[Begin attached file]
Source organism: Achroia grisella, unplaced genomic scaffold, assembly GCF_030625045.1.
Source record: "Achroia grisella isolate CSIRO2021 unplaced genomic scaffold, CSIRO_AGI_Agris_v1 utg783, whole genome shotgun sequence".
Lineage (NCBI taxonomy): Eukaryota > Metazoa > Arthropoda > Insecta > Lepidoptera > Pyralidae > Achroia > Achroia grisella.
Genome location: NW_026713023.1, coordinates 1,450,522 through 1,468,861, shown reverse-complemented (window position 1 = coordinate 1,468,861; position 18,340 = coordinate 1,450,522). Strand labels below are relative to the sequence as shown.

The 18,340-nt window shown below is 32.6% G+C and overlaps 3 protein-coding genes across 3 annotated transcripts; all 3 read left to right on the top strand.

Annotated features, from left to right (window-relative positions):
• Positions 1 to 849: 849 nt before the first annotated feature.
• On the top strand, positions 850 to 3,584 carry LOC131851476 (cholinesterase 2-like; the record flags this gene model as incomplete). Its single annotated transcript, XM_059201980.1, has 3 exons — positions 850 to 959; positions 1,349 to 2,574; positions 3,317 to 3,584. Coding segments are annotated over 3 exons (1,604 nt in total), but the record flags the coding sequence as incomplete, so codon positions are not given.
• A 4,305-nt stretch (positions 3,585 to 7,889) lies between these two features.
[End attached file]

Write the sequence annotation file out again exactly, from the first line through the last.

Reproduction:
Source organism: Achroia grisella, unplaced genomic scaffold, assembly GCF_030625045.1.
Source record: "Achroia grisella isolate CSIRO2021 unplaced genomic scaffold, CSIRO_AGI_Agris_v1 utg783, whole genome shotgun sequence".
Lineage (NCBI taxonomy): Eukaryota > Metazoa > Arthropoda > Insecta > Lepidoptera > Pyralidae > Achroia > Achroia grisella.
Genome location: NW_026713023.1, coordinates 1,450,522 through 1,468,861, shown reverse-complemented (window position 1 = coordinate 1,468,861; position 18,340 = coordinate 1,450,522). Strand labels below are relative to the sequence as shown.

The 18,340-nt window shown below is 32.6% G+C and overlaps 3 protein-coding genes across 3 annotated transcripts; all 3 read left to right on the top strand.

Annotated features, from left to right (window-relative positions):
• Positions 1 to 849: 849 nt before the first annotated feature.
• On the top strand, positions 850 to 3,584 carry LOC131851476 (cholinesterase 2-like; the record flags this gene model as incomplete). Its single annotated transcript, XM_059201980.1, has 3 exons — positions 850 to 959; positions 1,349 to 2,574; positions 3,317 to 3,584. Coding segments are annotated over 3 exons (1,604 nt in total), but the record flags the coding sequence as incomplete, so codon positions are not given.
• A 4,305-nt stretch (positions 3,585 to 7,889) lies between these two features.